Harvard l,aw Review.
Publ!th«d Monthly, during the Acadennic Year, by Harvard Law Students.
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George R. Nutter, .... Editor-in-Chief.
Everett V. Abbot, William F. Bacon,
Wilson G. Crosby, George P. Furber, Treasurer,
Charles Hudson, Charles M. Ludden,
Alfred E. McCOrdic, Edward T. Sanford,
Edward I. Smith, Samuel H. Smith, Joseph Walker.
"The decision of the Court of Appeal in Badeley v. Consolidated Banky 38 Ch. Div. 238, is or ought to be the last nail in the coffin of the old doctrine that participation in profits is anything more than evidence — not different in rank from any other evidence — that the par- taker is a partner. Sharing profits is evidence of partnership, and may be ample evidence. But where it occurs only as one term or incident, we are not to take it first by itself, and say that it raises a presumption of partnership, and that a partnership there must be unless this pre- sumption is specifically negatived by some other clause or circumstance. The transaction must be judged and regarded as a whole." 4 Law Quart. Rev. p. 482. __^^
We note an apparent error at p. 161 (2d edition) of Mr. Dicey's " Lectures on the Law of the Constitution." In speaking on the con- servatism of federalism he says : " The principle that legislation ought not to impair obligation of contracts has governed the whole course of American opinion," and states that had the English courts recognized the inviolability of the obligation of contracts in the same way as the American courts have done, the Irish Land Act, the Irish Church Act (1869), and the reformation of the Universities would have been consid- ered unconstitutional. Mr. Dicey seems to understand that there is a limitation of the sort referred to on the power of our federal government. That this is not the case appears from die language of the Constitution itself, and also from the following authorities : Buckner v. Street^ i Dillon (Circ. Ct.), 248; and Hepburn v. Griswold^ 8 Wall. 637, in which it is said : " But while the Constitution forbids the States to pass such laws (viz., laws impairing the obligation of contracts), it does not forbid Congress." See also 8 Am. L. Rev. pp. 194-196.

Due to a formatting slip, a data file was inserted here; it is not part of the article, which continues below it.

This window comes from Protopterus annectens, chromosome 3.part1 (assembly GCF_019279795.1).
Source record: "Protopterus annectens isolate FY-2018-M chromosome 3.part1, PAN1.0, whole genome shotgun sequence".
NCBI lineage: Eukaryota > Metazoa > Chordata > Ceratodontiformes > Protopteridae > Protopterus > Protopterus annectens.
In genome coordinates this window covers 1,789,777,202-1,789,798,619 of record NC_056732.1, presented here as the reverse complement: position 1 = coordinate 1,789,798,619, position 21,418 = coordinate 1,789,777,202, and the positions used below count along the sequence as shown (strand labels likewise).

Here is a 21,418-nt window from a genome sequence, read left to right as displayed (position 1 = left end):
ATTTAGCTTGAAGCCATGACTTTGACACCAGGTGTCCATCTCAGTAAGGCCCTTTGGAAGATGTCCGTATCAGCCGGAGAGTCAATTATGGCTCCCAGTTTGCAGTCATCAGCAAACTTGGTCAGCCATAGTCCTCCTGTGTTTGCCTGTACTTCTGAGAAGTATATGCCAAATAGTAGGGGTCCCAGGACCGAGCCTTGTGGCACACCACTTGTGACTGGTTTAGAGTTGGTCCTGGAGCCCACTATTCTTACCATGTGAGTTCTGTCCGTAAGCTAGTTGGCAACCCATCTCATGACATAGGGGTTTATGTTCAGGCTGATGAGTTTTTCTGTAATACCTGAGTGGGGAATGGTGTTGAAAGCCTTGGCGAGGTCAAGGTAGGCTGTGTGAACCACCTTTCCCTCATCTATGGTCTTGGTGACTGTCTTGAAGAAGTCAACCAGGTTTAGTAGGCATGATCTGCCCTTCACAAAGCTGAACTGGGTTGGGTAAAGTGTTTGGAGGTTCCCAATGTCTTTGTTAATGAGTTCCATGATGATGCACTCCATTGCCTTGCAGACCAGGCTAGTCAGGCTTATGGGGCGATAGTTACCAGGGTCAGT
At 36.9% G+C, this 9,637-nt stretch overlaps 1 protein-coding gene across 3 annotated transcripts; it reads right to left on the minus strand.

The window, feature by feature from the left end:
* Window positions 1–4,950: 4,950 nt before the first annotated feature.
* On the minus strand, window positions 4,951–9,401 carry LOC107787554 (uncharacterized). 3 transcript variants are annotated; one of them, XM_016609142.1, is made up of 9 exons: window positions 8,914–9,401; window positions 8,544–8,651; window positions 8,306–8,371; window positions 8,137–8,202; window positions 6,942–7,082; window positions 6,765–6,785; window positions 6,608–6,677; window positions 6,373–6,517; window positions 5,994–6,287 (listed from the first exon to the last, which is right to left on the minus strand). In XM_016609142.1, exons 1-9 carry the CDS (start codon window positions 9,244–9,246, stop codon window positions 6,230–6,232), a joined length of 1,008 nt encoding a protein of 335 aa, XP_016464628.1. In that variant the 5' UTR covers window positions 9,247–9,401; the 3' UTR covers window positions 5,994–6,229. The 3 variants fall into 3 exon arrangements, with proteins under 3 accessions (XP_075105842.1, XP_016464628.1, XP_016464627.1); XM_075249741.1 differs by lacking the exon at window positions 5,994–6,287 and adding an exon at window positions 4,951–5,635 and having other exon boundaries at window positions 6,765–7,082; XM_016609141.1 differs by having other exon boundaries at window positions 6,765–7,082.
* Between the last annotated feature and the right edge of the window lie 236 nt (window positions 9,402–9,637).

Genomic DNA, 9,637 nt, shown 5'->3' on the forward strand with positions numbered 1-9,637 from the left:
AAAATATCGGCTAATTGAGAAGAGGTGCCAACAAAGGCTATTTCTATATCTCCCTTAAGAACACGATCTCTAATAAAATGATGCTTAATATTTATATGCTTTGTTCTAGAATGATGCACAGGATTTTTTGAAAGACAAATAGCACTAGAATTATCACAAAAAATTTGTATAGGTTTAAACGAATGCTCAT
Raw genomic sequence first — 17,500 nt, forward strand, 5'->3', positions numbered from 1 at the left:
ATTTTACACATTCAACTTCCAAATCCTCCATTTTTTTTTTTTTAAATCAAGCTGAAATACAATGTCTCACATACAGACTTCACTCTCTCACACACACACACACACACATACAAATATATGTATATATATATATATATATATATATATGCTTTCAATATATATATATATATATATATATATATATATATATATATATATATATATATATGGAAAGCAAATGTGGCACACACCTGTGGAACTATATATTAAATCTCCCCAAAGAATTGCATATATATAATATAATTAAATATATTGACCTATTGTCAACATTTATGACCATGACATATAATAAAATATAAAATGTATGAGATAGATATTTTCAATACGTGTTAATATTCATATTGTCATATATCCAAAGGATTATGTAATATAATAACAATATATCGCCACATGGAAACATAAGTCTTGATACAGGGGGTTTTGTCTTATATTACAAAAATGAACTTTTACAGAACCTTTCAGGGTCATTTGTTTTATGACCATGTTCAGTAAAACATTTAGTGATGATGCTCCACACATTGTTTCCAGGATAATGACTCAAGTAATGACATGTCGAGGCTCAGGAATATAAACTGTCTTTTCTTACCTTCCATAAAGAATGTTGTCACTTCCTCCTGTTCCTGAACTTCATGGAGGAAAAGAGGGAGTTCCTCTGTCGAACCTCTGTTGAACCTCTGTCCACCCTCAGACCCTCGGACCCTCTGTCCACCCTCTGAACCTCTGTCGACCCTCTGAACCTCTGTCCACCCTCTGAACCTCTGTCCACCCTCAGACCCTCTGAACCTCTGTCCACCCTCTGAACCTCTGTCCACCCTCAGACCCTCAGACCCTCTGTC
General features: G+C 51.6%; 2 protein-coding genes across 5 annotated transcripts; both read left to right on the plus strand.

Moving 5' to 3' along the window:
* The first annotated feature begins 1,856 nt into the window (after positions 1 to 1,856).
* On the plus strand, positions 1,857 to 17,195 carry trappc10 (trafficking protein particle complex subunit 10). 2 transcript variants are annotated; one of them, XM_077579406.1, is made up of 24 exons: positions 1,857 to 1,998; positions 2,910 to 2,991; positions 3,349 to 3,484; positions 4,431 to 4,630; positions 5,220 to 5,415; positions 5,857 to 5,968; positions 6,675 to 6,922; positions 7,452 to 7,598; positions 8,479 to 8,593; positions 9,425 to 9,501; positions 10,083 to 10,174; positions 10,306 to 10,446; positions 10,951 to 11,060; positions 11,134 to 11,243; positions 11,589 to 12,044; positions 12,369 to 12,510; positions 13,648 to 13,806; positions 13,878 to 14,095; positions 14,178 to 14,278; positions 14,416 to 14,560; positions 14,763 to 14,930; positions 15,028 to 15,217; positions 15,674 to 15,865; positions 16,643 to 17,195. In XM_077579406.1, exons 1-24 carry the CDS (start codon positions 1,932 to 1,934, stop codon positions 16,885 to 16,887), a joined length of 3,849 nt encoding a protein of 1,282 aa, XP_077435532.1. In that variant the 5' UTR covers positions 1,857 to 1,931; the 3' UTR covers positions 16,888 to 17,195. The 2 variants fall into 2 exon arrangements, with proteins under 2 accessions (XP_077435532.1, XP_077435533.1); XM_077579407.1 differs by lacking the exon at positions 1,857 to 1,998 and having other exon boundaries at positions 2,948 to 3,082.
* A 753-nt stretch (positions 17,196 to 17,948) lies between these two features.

The number of students registered up to date in the Law School is 220. Of these, 27 are third year, 67 second year, 74 first year, and 52 special.
The new students are 105 in number, and come from the following States: Mass., 46; N. Y., 11; HI., 6; Penn., 5; Ohio, 4; Me., 3; Cal., 3; Ind., 3; Md., Ky., N. J., Wis., Conn., and Mich., 2 each; Tenn., W. Va., Vt, Del., La., R. L, W. T., and Mexico, i each. Seventy-four have college degrees : Harvard, 47 ; Mass. Inst Tech., Tufts, Amherst, and Yale, 3 each. One each from Univ. of Mich.,